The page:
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NEWS
June 16, 1993 | J. MICHAEL KENNEDY, TIMES STAFF WRITER
John B. Connally, the embodiment of the larger-than-life Texas politician who first came to national prominence 30 years ago when he was wounded during the assassination of President John F. Kennedy, died Tuesday. He was 76. He was admitted to Houston's Methodist Hospital on May 17, complaining of a breathing obstruction. His condition was complicated by infection and pneumonia and he had been in critical condition for most of his hospital stay.
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NEWS
June 18, 1993 | Associated Press
Hundreds of mourners, including Lady Bird Johnson and former President Richard Nixon, paid their last respects Thursday to former Gov. John B. Connally. His family refused to comment about whether bullet fragments lodged in Connally's wrist and thigh during the assassination of President John F. Kennedy were removed before burial, as requested by private researchers. Connally died Tuesday of pulmonary fibrosis. He was 76.
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NEWS
June 18, 1993 | Associated Press
Hundreds of mourners, including Lady Bird Johnson and former President Richard Nixon, paid their last respects Thursday to former Gov. John B. Connally. His family refused to comment about whether bullet fragments lodged in Connally's wrist and thigh during the assassination of President John F. Kennedy were removed before burial, as requested by private researchers. Connally died Tuesday of pulmonary fibrosis. He was 76.
NEWS
June 18, 1993 | The Washington Post
Former Texas Gov. John B. Connally was buried Thursday in Austin after a frantic and unsuccessful effort to get family permission to extract bullet fragments left in his body almost 30 years ago. Hundreds of mourners attended the rites. FBI officials in Dallas had recommended that an attempt be made to recover the evidence and settle a longstanding controversy about whether Connally was hit by the same bullet that wounded President John F. Kennedy on Nov.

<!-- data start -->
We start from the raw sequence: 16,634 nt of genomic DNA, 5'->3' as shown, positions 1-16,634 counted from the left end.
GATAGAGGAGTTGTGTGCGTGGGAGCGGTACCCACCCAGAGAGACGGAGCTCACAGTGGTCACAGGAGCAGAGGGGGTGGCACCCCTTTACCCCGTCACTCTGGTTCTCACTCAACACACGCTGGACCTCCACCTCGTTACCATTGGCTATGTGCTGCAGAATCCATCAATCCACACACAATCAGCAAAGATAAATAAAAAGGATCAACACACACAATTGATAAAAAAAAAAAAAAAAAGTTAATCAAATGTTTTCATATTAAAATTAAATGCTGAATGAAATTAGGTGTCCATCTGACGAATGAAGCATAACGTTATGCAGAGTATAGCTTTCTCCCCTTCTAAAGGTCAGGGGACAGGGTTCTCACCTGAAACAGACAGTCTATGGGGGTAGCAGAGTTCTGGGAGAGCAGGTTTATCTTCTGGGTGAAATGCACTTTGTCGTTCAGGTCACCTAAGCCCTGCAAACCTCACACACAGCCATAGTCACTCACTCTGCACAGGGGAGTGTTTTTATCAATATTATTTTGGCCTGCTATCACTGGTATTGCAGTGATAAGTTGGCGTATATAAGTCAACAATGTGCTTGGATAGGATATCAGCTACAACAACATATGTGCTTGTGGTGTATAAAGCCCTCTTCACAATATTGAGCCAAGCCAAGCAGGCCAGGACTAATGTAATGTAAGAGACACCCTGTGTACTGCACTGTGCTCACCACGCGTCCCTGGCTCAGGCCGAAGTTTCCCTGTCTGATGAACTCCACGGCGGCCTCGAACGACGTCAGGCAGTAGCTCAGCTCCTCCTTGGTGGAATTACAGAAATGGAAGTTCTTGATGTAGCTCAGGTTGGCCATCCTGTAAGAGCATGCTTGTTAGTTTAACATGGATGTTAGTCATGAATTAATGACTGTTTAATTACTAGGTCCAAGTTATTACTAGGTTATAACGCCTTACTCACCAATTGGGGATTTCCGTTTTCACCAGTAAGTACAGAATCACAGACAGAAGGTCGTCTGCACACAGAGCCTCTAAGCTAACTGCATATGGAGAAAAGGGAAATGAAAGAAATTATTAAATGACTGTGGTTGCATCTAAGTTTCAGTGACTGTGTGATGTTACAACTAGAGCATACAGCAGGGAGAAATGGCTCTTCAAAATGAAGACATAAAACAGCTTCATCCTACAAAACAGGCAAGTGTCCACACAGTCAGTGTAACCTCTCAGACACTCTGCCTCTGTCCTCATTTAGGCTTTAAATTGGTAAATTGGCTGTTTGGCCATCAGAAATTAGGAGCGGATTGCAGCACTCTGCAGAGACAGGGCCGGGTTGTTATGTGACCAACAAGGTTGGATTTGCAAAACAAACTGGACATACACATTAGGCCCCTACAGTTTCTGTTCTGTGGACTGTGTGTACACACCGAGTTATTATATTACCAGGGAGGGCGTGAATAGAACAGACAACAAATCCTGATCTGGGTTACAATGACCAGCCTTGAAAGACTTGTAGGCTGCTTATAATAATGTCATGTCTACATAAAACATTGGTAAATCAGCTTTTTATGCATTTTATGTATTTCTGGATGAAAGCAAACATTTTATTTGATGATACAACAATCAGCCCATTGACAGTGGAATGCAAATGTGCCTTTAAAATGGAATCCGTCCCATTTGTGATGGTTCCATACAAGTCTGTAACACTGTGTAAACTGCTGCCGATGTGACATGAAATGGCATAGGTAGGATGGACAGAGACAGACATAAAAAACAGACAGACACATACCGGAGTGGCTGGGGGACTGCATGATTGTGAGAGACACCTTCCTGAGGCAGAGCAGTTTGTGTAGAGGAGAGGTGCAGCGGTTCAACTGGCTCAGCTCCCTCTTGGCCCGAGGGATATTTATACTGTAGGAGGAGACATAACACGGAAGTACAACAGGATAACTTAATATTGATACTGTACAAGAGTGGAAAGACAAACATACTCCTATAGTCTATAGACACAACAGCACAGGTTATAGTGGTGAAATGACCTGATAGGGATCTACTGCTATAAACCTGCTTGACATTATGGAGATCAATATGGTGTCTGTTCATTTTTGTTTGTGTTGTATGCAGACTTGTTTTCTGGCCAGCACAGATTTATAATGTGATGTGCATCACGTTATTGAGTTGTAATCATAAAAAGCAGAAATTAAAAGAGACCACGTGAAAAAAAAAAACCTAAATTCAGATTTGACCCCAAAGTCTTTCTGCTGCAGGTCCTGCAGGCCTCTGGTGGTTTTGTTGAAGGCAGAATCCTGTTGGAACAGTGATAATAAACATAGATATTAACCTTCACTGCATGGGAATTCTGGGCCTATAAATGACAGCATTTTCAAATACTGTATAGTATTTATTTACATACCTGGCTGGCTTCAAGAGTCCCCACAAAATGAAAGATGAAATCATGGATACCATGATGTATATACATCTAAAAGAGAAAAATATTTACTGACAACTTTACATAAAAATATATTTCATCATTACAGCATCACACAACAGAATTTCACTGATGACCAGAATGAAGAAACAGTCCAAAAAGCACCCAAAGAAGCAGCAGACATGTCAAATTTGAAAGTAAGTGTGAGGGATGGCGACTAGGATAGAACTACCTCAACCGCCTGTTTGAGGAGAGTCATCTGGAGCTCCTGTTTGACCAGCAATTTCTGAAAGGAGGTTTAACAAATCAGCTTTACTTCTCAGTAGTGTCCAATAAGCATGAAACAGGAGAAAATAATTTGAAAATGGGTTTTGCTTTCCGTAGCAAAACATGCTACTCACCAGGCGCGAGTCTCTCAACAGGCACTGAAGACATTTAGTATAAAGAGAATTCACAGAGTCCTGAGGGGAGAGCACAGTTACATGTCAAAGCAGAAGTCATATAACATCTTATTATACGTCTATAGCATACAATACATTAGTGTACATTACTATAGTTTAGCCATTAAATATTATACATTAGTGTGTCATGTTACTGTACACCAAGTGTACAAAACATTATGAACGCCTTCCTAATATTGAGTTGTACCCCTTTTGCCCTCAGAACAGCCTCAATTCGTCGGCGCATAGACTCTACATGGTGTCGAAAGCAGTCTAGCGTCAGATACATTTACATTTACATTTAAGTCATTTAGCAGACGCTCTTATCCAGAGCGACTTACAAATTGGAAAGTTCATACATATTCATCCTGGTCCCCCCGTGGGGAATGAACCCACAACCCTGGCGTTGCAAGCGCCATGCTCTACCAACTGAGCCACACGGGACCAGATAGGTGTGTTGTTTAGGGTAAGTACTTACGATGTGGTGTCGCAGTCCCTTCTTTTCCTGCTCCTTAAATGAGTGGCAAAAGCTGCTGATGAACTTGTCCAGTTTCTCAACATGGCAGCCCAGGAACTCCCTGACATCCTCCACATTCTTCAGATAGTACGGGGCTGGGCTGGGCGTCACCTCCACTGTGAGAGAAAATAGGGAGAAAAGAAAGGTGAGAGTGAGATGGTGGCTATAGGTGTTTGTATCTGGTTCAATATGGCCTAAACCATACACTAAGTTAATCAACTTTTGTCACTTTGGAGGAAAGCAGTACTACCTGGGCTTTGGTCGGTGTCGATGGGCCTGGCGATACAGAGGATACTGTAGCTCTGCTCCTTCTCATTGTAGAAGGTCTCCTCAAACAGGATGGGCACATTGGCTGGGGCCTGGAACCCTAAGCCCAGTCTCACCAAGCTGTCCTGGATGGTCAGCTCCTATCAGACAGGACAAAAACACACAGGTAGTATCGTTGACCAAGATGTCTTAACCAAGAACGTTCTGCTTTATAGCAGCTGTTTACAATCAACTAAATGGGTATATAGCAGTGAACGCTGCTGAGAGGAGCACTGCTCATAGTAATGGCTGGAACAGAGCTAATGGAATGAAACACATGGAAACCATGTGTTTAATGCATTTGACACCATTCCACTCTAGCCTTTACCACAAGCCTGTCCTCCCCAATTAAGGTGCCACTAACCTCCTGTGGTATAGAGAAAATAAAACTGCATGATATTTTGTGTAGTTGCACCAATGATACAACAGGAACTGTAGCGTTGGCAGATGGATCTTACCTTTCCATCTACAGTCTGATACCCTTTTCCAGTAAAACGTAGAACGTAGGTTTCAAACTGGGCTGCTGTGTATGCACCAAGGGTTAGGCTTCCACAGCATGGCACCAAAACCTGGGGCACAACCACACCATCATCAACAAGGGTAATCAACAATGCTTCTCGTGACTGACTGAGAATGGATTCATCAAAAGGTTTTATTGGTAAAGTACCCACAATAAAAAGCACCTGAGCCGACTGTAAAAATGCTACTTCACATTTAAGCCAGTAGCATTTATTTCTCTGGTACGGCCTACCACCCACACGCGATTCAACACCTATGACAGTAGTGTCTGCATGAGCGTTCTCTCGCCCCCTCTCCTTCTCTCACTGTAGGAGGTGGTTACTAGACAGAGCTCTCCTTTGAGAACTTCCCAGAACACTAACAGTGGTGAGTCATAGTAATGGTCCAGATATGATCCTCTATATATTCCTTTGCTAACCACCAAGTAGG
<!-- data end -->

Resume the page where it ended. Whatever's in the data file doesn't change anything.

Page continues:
NEWS
January 27, 1988
The four-day auction in Houston of possessions belonging to former Texas Gov. John B. Connally and his wife, Nellie, ended and netted more than $2.6 million, auctioneers estimated. Connally, 70, had actively promoted the sale for months to help repay his creditors. The three-time governor and former Treasury secretary under President Richard M. Nixon last year filed for bankruptcy stemming from failed real estate ventures. He said last week he was about $48 million in debt.
BUSINESS
April 22, 1989 | James S. Granelli, Times staff writer
The last name of the spokesman for Lincoln Savings & Loan in Irvine and its parent firm should look familiar. It's Connally, as in John B. Connally, the former Texas governor and presidential candidate. The spokesman is the former politician's youngest son, Mark M. Connally. Before taking on his new duties, the 36-year-old Connally worked for Lincoln's parent firm, American Continental Corp., overseeing land development and loan administration at its Tucson office for the last 2 years.
NEWS
February 27, 1988 | John Balzar
Former Texas Gov. John B. Connally on Friday endorsed Kansas Sen. Bob Dole for President. Connally's recent auctioning of his wordly possessions was the humiliation of a lifetime and his 1980 presidential campaign was ridiculed for producing only a single delegate, so his endorsement may not be the most important announcement of this year's Republican race. But Dole nevertheless rushed off to Houston when Connally called and happily accepted the endorsement.
NEWS
June 17, 1993 | RONALD J. OSTROW, TIMES STAFF WRITER
A research center that has studied the John F. Kennedy assassination on Wednesday urged the Justice Department to retrieve bullet fragments from the body of former Texas Gov. John B. Connally, contending that they may resolve the controversy over whether President Kennedy and Connally were hit by one bullet. James H.
NEWS